The post-mortems on Theranos and its founder, chairman, and CEO, Elizabeth Holmes, continue. As reported in Compliance Week, the company raised more than $700 million from investors in what was termed by the Securities and Exchange Commission as a “massive, years-long fraud.”

But was it a massive fraud perpetrated by a select few; a scheme concoted by a visionary who could not let go of her vision when she could not translate it into reality; a complete, total, and utter failure in corporate governance by both senior management and the board of directors; or a Greek tragedy denoting a fall from grace by an irresistible visionary who came too close to the gods? Yes, yes, yes, and yes.

It is the lack of business reality that presaged the fall of Theranos. All great stories have a foundation myth. For Theranos and Holmes it was that Holmes was afraid of needles and wanted to come up with a simple, quick, and painless way to provide blood for testing followed by an analysis of those samples carried out with greater efficiency than has ever been accomplished before. With this promise, Theranos was set to truly revolutionize blood testing, moving it literally into grocery stores for ease and cost.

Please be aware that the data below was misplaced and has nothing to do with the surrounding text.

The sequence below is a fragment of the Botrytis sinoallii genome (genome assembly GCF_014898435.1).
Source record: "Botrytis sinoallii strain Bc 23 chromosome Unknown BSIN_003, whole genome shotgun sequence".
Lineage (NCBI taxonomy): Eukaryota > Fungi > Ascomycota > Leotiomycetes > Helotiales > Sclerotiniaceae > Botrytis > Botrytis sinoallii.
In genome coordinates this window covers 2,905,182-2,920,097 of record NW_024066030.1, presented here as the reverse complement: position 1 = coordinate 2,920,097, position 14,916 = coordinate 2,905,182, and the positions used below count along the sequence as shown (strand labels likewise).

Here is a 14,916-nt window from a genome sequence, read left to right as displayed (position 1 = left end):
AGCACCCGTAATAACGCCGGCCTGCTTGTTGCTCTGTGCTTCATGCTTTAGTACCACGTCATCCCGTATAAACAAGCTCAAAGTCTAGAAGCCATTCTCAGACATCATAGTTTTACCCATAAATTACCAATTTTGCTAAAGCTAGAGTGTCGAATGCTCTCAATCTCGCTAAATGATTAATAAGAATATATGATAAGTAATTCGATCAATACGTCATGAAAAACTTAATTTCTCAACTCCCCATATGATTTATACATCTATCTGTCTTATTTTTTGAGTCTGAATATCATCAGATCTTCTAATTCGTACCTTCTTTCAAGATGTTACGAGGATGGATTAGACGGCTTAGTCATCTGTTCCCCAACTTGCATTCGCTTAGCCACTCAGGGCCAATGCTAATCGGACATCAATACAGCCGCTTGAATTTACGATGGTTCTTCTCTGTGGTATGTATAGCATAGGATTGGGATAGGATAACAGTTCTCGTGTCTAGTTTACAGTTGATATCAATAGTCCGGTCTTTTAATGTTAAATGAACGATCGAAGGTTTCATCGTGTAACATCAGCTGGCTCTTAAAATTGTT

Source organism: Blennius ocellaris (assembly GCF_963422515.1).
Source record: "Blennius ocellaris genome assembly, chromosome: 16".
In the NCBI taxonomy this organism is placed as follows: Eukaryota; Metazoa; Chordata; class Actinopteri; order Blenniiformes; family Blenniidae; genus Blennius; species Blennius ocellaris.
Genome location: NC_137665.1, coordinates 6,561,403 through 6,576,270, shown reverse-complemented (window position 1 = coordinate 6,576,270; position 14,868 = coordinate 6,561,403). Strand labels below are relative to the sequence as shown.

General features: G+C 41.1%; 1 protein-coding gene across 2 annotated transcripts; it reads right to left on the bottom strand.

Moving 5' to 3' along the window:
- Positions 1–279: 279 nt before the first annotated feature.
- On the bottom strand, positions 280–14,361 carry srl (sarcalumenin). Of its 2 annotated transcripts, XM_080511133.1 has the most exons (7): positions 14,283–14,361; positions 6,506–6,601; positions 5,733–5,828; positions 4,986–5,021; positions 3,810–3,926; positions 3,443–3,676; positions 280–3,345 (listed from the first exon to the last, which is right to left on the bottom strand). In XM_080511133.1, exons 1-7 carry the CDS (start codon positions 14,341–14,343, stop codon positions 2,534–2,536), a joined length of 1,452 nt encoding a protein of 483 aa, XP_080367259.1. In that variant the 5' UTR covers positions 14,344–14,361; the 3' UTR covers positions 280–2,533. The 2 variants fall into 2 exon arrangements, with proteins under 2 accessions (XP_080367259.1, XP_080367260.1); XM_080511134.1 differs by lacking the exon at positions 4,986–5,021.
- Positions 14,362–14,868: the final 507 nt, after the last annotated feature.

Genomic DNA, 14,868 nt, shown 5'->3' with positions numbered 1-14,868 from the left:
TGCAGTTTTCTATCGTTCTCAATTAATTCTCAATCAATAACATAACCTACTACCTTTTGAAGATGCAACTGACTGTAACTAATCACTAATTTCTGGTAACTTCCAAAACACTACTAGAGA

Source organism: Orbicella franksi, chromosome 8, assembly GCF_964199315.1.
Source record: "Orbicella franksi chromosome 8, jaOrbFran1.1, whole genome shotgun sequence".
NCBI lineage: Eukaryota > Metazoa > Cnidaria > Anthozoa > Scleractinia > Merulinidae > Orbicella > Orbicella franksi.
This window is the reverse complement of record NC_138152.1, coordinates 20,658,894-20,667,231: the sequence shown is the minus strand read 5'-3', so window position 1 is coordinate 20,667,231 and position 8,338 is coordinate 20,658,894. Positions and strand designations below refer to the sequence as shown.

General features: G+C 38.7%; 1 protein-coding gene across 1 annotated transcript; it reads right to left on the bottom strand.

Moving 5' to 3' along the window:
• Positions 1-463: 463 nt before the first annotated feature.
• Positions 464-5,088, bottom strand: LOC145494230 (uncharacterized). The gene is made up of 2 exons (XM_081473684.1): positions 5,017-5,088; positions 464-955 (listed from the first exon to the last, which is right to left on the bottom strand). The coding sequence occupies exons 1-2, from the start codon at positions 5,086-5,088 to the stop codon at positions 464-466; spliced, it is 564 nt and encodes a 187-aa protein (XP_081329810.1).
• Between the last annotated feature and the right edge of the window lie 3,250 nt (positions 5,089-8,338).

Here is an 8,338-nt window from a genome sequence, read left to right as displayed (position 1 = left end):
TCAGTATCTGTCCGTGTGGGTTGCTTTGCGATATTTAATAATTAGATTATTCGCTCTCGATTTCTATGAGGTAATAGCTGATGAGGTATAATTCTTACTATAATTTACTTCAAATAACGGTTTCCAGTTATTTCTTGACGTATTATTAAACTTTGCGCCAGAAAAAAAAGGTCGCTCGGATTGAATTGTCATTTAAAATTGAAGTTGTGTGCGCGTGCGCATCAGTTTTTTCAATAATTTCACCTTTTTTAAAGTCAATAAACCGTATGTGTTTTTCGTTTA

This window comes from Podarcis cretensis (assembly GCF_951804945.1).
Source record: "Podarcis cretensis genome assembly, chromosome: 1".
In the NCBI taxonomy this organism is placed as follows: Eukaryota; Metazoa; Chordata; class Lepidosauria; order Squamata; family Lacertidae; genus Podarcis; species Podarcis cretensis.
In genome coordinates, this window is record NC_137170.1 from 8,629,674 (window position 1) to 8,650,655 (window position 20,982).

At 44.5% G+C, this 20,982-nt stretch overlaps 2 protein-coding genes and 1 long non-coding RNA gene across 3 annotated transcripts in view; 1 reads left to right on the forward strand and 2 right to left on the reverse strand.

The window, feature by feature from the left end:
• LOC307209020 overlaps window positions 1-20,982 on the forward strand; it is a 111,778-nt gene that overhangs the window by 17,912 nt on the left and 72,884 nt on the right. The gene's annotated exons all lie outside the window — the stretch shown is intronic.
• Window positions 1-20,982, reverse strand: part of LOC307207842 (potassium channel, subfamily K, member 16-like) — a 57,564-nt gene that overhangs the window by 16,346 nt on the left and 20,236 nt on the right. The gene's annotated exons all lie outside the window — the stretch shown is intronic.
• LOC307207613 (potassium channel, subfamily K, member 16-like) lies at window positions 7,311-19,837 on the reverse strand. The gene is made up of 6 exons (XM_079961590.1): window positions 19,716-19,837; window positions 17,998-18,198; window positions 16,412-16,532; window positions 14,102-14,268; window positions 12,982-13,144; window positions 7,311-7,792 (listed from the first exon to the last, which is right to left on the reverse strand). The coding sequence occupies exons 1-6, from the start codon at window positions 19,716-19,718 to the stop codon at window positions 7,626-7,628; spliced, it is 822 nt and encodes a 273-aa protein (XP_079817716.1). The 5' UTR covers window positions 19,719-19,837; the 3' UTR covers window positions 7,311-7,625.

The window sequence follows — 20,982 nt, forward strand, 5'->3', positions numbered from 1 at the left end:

As you might expect, The Man From FCPA sees the fall from the compliance perspective. Compliance is largely about controls: compliance controls and financial controls, all wrapped up under the broader umbrella of internal controls. These basics of any best practices compliance program are not sexy, exciting, or even attention-grabbing. Yet, they are the backbone of good compliance and the indicia of a well-run business. This is one very large area where Theranos completely, totally, and utterly failed, and this failure has ruined the company, the good name of Elizabeth Holmes, the company’s investors, and those persons who had their analytical tests “voided” by the company after it admitted its testing was fraudulent.

Obviously if a story is too good to be true, it probably is not true. But when a story like this one comes along, a good look at the internal controls will show how well run the company is during its due diligence.